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In Texas a magazine published and sold over the internet by a non-profit corporation was considered exempt from sales and use taxes. The company was seen as a charitable and educational organization by the Internal Revenue Service and was exempt from federal income tax. Some publications sold by educational organizations are considered taxable but this particular one was exempt because they did not associate themselves with the "systematic dissemination of knowledge through a formal program of instruction." It should be noted also that even though the publications were made available electronically, via the internet, did not particularly disqualify it from an exemption. (Letter, Texas Comptroller of Public Accounts, No. 200209413L, September 9, 2002)


Because a contractor purchases a security service to monitor a job site during the construction of a university’s student housing, the purchase is considered exempt. Although the exempt status a university carries does not pass through to the contractor, Texas does have an exemption for taxable services used in the performance of a contract for exempt organizations. The exemption is however, limited to those services needed in order to improve reality. The contractor must expressly require the security service to be provided. (Letter, Texas Comptroller of Public Accounts, No. 200207286L, July 22, 2002)


When Texas customers purchased information services over the Internet from companies that sold their information on a nation wide basis, 80% of the transaction was considered taxable. In Texas, 20% of the value of the sale of information services is exempt from state and local tax. However, if these were out-of-state customers, but still accessed information both within and outside Texas, they would be only exempt from Texas sales and use tax if they provided an exemption certificate. (Texas Comptroller of Public Accounts, TX—Letter 200202787L, February 28, 2002)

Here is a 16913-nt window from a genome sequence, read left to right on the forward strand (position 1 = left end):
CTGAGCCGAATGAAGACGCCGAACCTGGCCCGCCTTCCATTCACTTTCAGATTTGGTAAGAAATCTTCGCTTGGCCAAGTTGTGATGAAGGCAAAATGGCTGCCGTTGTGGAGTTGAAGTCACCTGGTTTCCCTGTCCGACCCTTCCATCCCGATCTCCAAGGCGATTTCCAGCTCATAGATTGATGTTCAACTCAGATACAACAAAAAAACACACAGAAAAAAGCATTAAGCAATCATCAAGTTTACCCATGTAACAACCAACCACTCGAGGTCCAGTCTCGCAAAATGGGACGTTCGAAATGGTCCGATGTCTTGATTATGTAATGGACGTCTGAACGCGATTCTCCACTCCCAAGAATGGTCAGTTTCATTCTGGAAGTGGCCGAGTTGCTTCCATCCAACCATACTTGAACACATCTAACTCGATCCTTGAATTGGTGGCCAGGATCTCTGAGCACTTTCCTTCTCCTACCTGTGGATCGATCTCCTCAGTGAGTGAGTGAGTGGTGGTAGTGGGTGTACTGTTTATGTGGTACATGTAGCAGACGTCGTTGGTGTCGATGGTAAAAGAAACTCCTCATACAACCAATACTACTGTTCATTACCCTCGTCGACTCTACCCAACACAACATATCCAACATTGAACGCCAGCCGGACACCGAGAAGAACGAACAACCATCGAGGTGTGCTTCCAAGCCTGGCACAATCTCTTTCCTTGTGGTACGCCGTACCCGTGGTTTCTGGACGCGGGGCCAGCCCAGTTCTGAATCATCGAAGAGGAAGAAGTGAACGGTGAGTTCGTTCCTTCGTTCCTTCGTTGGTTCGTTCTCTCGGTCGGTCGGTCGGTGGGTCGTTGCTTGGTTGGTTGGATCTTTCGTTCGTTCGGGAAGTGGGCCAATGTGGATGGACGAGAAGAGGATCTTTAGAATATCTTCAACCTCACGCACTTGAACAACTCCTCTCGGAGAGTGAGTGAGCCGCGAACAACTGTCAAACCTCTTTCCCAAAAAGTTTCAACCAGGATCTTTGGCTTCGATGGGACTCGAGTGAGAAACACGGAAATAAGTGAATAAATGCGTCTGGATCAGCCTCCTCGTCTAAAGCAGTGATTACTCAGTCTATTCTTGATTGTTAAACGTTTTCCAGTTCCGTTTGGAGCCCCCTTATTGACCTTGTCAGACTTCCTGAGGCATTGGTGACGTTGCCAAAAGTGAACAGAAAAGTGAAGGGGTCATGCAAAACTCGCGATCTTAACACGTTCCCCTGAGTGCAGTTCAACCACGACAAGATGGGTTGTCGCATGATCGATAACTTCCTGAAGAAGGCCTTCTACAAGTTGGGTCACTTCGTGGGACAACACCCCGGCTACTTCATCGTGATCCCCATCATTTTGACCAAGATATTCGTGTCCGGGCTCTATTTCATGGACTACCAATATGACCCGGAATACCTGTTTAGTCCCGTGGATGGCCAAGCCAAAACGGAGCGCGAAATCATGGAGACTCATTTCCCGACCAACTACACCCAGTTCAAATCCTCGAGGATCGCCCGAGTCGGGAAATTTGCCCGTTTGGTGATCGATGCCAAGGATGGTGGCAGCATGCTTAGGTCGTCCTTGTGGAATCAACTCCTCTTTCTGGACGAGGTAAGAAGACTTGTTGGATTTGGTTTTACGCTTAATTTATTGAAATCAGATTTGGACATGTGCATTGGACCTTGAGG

This occurred because the manufacturing process was not completed until the papers were packaged for shipping. The conveyor that delivered the newspapers for packaging was not a taxable intraplant transportation system. Instead, it was an integrated component of the exempt manufacturing process of a completed newspaper. (Decision of the Texas Comptroller of Public Accounts, Hearing No.37,858, November 1, 1999)


The method by which a fabric company transformed finished second quality fabric, purchased from fabric mills, into first quality fabric constituted processing rather than remodeling and, thus the electricity used at its facility, of which more than 50% was consumed in processing, was exempt from Texas sales tax. The company's process qualified for the manufacturing exemption because it turned unmarketable fabric unsuitable for any retail use into fabric sold in the consumer market. The fact Tthat the area in which processing occurred took up less than 50% of the facility was of no consequence since processing areas normally consume more electricity than office or retail space and the company's utility study confirmed that its processing area used more than 50% of the total electricity consumed in the building. (Haber Fabrics Corp., Texas Court of Appeals, Third District No. 03-99-00272-CV, March 2, 2000.)



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